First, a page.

On the Menu
Why you shouldn’t let a dietary restriction prevent you from cruising.
By Sharon Kenny
Whether you’re gluten-free or lactose intolerant, diabetic or have an allergy to peanuts, keep a kosher diet or are strictly vegetarian, one of the benefits of cruise lines improving their food service offerings has been the ability to better accommodate those with dietary restrictions.
Cruise lines’ focus on food, with more specialty restaurants and sophisticated dining options, has resulted in better knowledge and further abilities to customize in the galley. As the all-in-one cruise buffet fades into a distant memory, personalizing your cruise experience — including what you like to eat — is now the goal.
The Cruise Lines Industry Association (CLIA), the world’s largest cruise industry trade association, estimates that the number of cruisers worldwide has increased from 16 million to more than 24 million in the past 10 years. And as more people cruise, increasing numbers of people with food restrictions are cruising as well.
“I don’t want to have to stay home just because of my diabetes,” says Philippa Copleston, a London resident and frequent traveler. “Cruising appeals to me because I know I can get safe, healthy food at regular meal times, plus the availability of food if required to manage my blood sugar effectively.”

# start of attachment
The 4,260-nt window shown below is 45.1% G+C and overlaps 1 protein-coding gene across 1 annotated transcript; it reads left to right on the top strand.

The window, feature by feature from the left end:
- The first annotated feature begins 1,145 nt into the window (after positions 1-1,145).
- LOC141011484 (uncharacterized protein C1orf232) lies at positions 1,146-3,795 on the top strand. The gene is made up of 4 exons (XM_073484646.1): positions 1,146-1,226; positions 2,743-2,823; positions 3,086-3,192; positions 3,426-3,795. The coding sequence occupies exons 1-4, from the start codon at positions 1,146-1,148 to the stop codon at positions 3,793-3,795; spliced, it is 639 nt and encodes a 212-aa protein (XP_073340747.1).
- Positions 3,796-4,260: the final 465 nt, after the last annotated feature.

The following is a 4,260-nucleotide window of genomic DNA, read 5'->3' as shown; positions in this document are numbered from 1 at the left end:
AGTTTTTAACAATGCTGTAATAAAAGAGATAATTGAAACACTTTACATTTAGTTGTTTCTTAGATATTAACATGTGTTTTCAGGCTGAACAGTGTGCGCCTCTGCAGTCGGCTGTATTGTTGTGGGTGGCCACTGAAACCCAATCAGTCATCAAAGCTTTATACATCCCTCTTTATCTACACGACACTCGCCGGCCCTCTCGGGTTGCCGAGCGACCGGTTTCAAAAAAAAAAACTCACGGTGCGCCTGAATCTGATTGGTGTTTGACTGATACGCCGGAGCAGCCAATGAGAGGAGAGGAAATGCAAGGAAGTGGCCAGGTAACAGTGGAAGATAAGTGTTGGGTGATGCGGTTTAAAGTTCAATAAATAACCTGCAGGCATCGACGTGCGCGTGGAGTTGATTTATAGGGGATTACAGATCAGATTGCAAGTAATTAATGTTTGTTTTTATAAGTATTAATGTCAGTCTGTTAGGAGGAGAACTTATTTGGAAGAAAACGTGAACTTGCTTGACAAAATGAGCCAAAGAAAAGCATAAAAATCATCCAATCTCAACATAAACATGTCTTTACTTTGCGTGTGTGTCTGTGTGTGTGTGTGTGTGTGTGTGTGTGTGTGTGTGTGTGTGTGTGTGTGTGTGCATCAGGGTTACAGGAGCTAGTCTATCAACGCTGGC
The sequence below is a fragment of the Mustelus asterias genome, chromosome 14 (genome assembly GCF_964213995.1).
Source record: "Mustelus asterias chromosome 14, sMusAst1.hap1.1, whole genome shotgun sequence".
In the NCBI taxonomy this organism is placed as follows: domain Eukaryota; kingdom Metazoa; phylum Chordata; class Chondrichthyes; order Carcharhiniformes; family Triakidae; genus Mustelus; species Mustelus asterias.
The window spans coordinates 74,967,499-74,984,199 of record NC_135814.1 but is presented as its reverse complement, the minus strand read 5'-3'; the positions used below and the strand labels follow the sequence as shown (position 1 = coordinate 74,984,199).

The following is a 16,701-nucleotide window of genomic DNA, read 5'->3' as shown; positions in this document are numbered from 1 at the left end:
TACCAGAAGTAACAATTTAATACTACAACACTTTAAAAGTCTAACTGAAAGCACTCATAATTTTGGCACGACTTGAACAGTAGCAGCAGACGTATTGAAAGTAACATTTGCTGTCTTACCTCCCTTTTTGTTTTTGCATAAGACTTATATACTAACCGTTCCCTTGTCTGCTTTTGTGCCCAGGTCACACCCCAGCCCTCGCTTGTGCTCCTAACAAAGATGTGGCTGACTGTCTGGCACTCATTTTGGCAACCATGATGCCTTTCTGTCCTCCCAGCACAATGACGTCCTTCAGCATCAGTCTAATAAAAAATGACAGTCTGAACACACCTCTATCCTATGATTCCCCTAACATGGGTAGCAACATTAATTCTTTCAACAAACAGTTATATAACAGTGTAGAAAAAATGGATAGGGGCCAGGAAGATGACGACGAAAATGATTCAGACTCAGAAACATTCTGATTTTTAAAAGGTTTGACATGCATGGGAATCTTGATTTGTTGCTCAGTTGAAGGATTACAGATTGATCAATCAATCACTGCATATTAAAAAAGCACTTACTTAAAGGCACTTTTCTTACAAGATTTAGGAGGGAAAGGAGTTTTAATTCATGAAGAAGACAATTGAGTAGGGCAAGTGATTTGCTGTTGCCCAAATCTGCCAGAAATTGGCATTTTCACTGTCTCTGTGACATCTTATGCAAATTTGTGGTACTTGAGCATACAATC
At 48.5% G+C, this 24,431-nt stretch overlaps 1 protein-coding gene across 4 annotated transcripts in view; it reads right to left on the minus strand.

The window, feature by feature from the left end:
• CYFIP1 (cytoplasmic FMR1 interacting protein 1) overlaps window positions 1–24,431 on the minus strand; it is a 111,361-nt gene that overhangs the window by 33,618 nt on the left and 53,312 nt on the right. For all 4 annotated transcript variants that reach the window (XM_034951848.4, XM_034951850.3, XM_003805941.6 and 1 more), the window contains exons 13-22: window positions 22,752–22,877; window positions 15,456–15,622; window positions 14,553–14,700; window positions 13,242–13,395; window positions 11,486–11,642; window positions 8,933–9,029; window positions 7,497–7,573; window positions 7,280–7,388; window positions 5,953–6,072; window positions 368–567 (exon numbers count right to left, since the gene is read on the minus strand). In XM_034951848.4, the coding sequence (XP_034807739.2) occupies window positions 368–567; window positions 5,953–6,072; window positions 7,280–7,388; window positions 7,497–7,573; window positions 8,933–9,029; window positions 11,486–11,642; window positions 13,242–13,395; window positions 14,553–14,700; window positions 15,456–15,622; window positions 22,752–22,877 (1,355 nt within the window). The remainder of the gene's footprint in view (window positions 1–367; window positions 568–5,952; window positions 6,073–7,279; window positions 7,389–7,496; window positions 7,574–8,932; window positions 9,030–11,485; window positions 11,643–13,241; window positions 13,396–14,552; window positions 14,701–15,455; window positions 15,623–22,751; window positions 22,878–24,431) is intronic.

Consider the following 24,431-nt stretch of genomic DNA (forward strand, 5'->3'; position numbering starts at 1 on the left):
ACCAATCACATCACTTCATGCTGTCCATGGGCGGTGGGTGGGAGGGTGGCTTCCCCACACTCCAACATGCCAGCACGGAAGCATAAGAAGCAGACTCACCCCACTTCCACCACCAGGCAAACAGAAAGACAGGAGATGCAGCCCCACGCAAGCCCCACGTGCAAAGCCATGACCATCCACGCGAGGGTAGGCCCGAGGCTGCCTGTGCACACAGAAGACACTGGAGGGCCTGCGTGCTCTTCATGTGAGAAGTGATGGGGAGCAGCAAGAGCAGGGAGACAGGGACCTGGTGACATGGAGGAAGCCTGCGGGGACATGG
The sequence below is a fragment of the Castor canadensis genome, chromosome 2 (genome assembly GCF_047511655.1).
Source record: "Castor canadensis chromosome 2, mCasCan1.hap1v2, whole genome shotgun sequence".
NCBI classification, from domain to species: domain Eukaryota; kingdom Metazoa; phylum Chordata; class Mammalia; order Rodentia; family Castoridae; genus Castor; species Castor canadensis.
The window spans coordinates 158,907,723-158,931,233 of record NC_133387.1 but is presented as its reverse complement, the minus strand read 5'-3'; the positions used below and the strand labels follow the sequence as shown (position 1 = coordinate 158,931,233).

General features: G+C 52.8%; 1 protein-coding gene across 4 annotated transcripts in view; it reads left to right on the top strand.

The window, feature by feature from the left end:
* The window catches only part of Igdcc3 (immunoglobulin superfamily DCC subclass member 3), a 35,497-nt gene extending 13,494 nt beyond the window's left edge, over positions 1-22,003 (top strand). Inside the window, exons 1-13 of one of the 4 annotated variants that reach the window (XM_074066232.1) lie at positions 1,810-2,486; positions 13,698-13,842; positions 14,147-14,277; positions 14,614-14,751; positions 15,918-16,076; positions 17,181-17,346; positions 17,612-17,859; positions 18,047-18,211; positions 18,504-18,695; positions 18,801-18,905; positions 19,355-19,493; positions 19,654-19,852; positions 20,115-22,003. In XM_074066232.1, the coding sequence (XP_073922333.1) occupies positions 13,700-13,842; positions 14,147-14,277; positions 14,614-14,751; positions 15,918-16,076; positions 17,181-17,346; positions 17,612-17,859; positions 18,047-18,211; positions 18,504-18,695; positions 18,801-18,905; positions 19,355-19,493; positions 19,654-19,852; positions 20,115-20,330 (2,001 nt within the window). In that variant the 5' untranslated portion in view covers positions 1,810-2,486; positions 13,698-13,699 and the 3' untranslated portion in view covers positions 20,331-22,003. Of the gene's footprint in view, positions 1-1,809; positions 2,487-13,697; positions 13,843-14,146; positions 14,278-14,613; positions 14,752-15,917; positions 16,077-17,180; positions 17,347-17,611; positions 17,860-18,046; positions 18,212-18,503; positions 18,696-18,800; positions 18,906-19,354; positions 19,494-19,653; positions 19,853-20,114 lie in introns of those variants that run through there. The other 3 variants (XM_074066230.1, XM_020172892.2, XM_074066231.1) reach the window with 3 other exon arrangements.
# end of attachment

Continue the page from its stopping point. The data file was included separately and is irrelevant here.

While some dietary restrictions are medically based, others can be more lifestyle-based or optional, but the cruise lines try to be helpful either way.
“One of the interesting trends in society in general is the growing percentage of people with special dietary requirements,” explains Josh Leibowitz, Chief Strategy Officer for Carnival Corporation and SVP of Cunard North America. “Our crew has become used to guests with a variety of dietary restrictions. Our ships are designed to meet the majority of people, but we definitely have an increased awareness and so we work toward accommodating specific needs as much as possible.”
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Photo: MSC Cruises